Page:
Related Brain Articles from Brightsurf:

Glioblastoma nanomedicine crosses into brain in mice, eradicates recurring brain cancer
A new synthetic protein nanoparticle capable of slipping past the nearly impermeable blood-brain barrier in mice could deliver cancer-killing drugs directly to malignant brain tumors, new research from the University of Michigan shows.

Children with asymptomatic brain bleeds as newborns show normal brain development at age 2
A study by UNC researchers finds that neurodevelopmental scores and gray matter volumes at age two years did not differ between children who had MRI-confirmed asymptomatic subdural hemorrhages when they were neonates, compared to children with no history of subdural hemorrhage.

New model of human brain 'conversations' could inform research on brain disease, cognition
A team of Indiana University neuroscientists has built a new model of human brain networks that sheds light on how the brain functions.

Human brain size gene triggers bigger brain in monkeys
Dresden and Japanese researchers show that a human-specific gene causes a larger neocortex in the common marmoset, a non-human primate.

Unique insight into development of the human brain: Model of the early embryonic brain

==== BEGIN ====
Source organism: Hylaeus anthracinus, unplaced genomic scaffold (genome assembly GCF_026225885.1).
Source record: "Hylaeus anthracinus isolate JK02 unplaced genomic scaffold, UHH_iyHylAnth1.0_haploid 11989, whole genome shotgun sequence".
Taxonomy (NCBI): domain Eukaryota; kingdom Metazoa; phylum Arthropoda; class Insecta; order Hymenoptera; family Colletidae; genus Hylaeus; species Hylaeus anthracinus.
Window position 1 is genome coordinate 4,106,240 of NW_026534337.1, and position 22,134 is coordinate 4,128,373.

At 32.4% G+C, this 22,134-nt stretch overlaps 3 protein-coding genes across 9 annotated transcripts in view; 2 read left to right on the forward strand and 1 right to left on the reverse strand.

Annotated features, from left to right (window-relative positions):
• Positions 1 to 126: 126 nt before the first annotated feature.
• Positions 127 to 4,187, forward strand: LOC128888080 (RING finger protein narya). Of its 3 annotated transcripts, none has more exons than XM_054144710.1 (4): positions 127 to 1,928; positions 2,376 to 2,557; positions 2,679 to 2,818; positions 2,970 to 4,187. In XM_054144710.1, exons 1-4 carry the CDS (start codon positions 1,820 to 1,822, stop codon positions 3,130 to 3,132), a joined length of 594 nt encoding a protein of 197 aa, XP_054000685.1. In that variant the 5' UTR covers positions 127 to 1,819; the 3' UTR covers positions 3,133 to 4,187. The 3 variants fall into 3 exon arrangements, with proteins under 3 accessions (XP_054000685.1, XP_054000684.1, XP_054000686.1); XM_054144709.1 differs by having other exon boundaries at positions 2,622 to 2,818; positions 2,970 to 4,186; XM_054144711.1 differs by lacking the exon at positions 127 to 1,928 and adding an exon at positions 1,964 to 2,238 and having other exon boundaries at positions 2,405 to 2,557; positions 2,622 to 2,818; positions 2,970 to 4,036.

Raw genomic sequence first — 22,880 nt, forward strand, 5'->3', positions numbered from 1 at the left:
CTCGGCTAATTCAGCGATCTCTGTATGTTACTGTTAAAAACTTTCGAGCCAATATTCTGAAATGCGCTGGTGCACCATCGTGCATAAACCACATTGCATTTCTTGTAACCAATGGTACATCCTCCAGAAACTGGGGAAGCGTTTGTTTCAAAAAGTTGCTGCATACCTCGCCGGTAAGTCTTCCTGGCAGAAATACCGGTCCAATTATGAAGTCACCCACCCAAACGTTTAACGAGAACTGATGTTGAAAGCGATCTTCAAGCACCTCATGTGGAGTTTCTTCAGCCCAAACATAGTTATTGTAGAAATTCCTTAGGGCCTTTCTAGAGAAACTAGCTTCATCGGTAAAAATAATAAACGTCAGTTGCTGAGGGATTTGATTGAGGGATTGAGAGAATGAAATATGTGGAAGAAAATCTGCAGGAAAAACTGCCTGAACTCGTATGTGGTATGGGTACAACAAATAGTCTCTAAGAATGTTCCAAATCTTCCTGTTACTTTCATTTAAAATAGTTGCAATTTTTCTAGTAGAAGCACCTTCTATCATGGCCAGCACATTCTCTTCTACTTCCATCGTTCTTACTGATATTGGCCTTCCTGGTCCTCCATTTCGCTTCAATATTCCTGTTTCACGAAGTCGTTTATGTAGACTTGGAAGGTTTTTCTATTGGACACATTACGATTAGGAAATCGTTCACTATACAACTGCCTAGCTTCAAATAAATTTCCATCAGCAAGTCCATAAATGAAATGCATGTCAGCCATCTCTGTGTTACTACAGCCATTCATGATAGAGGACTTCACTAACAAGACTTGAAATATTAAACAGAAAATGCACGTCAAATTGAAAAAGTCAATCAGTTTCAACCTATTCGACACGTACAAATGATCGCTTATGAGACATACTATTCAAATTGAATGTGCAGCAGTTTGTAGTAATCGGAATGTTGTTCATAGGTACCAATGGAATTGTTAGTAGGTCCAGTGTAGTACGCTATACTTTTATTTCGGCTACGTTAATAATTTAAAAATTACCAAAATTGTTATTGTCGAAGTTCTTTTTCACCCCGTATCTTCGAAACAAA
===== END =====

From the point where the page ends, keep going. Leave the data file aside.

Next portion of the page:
Stem cell researchers from the University of Copenhagen have designed a model of an early embryonic brain.

An optical brain-to-brain interface supports information exchange for locomotion control
Chinese researchers established an optical BtBI that supports rapid information transmission for precise locomotion control, thus providing a proof-of-principle demonstration of fast BtBI for real-time behavioral control.

Transplanting human nerve cells into a mouse brain reveals how they wire into brain circuits
A team of researchers led by Pierre Vanderhaeghen and Vincent Bonin (VIB-KU Leuven, Université libre de Bruxelles and NERF) showed how human nerve cells can develop at their own pace, and form highly precise connections with the surrounding mouse brain cells.

Brain scans reveal how the human brain compensates when one hemisphere is removed
Researchers studying six adults who had one of their brain hemispheres removed during childhood to reduce epileptic seizures found that the remaining half of the brain formed unusually strong connections between different functional brain networks, which potentially help the body to function as if the brain were intact.

Alcohol byproduct contributes to brain chemistry changes in specific brain regions
Study of mouse models provides clear implications for new targets to treat alcohol use disorder and fetal alcohol syndrome.

Scientists predict the areas of the brain to stimulate transitions between different brain states
Using a computer model of the brain, Gustavo Deco, director of the Center for Brain and Cognition, and Josephine Cruzat, a member of his team, together with a group of international collaborators, have developed an innovative method published in Proceedings of the National Academy of Sciences on Sept.

Read More: Brain News and Brain Current Events
Brightsurf.com is a participant in the Amazon Services LLC Associates Program, an affiliate advertising program designed to provide a means for sites to earn advertising fees by advertising and linking to Amazon.com.